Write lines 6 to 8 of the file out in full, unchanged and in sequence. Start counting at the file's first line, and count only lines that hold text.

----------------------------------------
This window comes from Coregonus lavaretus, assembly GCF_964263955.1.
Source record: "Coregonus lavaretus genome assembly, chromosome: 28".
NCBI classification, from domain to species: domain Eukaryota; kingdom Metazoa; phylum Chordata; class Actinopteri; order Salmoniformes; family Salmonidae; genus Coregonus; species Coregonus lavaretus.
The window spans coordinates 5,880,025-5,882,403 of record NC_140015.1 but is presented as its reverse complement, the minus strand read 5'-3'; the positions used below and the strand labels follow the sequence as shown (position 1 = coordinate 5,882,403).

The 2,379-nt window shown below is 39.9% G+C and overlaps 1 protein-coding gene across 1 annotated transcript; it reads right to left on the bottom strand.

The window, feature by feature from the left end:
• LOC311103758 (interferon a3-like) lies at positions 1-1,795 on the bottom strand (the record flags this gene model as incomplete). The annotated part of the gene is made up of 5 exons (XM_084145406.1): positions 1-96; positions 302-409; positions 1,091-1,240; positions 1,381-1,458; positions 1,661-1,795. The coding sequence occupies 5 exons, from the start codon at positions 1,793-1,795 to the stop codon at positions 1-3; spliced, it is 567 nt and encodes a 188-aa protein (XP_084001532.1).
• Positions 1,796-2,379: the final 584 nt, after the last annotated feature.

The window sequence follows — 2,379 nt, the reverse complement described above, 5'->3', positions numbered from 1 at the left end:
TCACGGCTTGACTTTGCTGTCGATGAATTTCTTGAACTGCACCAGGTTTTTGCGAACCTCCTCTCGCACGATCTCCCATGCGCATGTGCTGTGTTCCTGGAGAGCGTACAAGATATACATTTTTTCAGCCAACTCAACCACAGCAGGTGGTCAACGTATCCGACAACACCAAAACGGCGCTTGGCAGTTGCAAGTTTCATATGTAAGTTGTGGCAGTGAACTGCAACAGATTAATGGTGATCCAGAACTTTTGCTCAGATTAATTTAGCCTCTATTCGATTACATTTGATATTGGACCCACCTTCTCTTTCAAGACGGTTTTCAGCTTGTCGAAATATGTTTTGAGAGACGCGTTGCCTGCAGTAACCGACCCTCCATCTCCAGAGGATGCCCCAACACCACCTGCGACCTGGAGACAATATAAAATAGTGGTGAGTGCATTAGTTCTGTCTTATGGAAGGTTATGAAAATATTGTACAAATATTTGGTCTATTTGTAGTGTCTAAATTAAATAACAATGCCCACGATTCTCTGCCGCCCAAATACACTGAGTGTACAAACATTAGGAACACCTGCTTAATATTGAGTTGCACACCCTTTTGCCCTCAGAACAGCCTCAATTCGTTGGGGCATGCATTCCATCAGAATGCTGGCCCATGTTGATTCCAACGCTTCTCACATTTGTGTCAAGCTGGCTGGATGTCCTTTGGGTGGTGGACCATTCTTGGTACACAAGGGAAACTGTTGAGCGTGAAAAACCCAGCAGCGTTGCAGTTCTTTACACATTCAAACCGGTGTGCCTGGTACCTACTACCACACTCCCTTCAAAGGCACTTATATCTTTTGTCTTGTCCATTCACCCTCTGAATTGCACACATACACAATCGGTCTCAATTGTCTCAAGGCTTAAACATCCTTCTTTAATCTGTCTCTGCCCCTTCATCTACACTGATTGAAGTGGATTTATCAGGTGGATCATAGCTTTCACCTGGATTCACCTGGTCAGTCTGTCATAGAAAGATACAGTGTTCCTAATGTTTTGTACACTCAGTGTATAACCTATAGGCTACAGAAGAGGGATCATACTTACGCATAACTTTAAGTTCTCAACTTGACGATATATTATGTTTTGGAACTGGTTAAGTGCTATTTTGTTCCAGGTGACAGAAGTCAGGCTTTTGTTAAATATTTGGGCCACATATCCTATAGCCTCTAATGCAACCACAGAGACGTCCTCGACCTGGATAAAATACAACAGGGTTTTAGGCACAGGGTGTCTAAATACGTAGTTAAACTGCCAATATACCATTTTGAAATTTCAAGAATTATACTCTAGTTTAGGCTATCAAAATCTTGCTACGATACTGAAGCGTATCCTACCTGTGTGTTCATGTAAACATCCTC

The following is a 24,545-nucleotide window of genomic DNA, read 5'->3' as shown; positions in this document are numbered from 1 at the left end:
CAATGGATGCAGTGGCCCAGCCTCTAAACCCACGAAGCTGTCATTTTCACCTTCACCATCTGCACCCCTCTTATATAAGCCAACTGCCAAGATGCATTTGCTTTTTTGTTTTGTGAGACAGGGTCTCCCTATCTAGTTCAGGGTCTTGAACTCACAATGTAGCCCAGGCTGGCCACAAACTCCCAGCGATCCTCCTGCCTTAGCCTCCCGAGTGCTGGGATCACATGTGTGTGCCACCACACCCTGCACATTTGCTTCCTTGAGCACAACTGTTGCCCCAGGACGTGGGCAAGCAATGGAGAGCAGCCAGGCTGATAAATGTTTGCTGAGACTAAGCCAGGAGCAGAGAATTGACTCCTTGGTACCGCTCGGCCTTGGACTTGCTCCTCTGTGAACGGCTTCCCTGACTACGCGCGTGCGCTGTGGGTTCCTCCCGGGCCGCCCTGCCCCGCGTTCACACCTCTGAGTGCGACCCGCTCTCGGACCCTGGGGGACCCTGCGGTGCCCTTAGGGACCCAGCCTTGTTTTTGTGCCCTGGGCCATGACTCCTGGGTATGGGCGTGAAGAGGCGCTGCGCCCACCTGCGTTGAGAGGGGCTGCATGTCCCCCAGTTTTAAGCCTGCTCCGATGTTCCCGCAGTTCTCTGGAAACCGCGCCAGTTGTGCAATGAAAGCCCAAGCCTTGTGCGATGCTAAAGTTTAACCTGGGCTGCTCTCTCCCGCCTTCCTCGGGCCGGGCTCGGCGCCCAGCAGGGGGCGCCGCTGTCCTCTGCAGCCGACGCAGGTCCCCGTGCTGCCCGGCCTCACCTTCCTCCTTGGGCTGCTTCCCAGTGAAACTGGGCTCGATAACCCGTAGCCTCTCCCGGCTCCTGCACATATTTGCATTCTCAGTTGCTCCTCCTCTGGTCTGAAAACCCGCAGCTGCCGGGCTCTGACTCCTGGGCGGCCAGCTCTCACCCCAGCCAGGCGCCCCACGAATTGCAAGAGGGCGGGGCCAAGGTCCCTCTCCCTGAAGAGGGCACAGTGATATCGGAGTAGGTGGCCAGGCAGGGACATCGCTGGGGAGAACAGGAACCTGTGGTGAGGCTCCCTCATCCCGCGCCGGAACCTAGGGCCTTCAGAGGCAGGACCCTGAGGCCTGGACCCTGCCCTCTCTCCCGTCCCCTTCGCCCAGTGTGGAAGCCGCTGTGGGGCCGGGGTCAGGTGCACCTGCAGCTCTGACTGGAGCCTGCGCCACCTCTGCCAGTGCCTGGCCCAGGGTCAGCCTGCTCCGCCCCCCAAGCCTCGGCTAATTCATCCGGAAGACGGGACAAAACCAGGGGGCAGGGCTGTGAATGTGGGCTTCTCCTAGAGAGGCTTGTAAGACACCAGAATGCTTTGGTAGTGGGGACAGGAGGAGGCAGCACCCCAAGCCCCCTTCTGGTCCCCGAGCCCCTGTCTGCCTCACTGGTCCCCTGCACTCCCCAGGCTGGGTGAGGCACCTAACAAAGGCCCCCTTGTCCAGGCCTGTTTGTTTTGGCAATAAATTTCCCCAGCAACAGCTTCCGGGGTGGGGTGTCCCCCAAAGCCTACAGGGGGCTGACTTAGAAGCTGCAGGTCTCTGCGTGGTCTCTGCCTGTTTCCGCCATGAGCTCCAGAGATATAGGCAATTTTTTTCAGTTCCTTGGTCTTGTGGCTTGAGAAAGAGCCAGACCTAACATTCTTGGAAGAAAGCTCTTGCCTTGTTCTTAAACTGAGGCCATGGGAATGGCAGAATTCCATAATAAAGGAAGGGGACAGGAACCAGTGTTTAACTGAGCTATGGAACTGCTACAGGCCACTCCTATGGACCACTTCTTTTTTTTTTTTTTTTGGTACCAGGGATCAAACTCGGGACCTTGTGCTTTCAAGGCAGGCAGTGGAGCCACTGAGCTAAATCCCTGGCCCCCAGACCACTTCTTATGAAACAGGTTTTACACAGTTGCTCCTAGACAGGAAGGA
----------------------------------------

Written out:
The window, feature by feature from the left end:
• LOC311103758 (interferon a3-like) lies at positions 1-1,795 on the bottom strand (the record flags this gene model as incomplete). The annotated part of the gene is made up of 5 exons (XM_084145406.1): positions 1-96; positions 302-409; positions 1,091-1,240; positions 1,381-1,458; positions 1,661-1,795. The coding sequence occupies 5 exons, from the start codon at positions 1,793-1,795 to the stop codon at positions 1-3; spliced, it is 567 nt and encodes a 188-aa protein (XP_084001532.1).
• Positions 1,796-2,379: the final 584 nt, after the last annotated feature.